He wasn’t wrong. IndyCar — which races sleek, open-wheel vehicles (sometimes called Formula-style) that reach speeds of 235 mph — has an estimated annual revenue of $15 million. Its rambunctious cousin, NASCAR which uses slower, sturdier vehicles designed to take bumps from other drivers, can pull in more than $100 million per year.

Fortunately, Pitt provided the perfect combination for Gundlach (ENGR ’06). The Swanson School of Engineering offers a mechanical engineering degree and fields a student team through SAE International (formerly known as Society of Automotive Engineers) that designs, builds and races open-wheel cars powered by motorcycle engines. 

A teenage Gundlach uses a wrench on a motorbike
She began working on motorbikes as a teenager.

While “Younger Kate,” as Gundlach refers to her college-era self, knew she made the right choice when it came to picking a university, she “made maybe not the best decisions when it came to work-life balance.” Over her four years on campus, she tended to favor the garage over the classroom, a philosophy that brought her success on the track — with Panther Racing and a local Formula team — but didn’t earn her a standout transcript. That proved to be a bit of a hinderance as she neared graduation.

Race teams employ more than just daredevil drivers. Each team also enlists 15 to 20 engineers to generate and analyze vast amounts of data — including speed, brake pressure, throttle percentage and even steering wheel position — and then turn those numbers into ideas and simulations that will make the car perform better and go faster. If you’re looking to join an IndyCar team right out of college, Gundlach says, you’d better be a high achiever with stellar grades. Pitt instilled the former, but because she still lacked the latter, Gundlach would have to spend her early days toiling in racing’s lower ranks. So, while her former classmates were taking full-time jobs with Pittsburgh-based companies like Westinghouse and Airgas, she used her dad’s connections to land an internship with a small race team out of Trafford, Pennsylvania.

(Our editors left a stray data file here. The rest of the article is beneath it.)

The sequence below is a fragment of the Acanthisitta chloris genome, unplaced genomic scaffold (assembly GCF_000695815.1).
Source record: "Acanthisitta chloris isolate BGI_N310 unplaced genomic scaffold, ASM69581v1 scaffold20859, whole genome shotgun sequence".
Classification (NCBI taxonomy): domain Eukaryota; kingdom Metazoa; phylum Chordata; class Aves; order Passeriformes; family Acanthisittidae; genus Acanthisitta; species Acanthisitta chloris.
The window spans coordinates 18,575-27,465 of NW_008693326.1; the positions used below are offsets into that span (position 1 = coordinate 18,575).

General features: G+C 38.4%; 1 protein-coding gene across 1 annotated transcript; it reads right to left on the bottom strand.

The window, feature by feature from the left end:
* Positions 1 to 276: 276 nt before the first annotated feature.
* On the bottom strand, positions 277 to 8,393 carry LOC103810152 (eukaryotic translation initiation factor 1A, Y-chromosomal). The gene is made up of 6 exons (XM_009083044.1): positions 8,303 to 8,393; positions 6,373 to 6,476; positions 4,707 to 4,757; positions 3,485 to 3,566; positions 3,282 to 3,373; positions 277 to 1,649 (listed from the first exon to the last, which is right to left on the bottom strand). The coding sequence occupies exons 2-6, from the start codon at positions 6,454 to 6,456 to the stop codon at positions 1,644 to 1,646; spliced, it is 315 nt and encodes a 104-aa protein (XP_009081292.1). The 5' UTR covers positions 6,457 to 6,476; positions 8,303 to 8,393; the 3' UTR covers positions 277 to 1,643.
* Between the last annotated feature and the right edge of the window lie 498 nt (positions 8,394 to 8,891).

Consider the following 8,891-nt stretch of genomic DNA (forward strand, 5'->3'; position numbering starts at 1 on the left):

It wasn’t glamorous (“my first desk was a cardboard box”), but it gave her a big picture view of the motorsports world. In two years there, she worked alongside mechanics, data analysts and race engineers — and eventually graduated to a real desk. She even got to participate in what was then called the Star Mazda Championship, an open-wheel racing series that served as a rung on the ladder to the big leagues.

But breaking into the elite ranks of auto racing isn’t a linear process. It’s as much about what you know as it is about who you know and when you know them. Fortunately for Gundlach, she happened upon the right person — a mechanic with IndyCar — just as his team was looking for a data engineer.

In the spring of 2012, she joined driver Simona de Silvestro’s team at HVM Racing. That was the year de Silvestro piloted the green-and-white No. 78 car with what turned out to be an underpowered Lotus engine. The results were disappointing. De Silvestro was black flagged, or disqualified, from multiple races for not maintaining the minimum speed and finished 24th in the series standings. 

“It ended up being a very challenging season,” Gundlach says. “But it was character building.”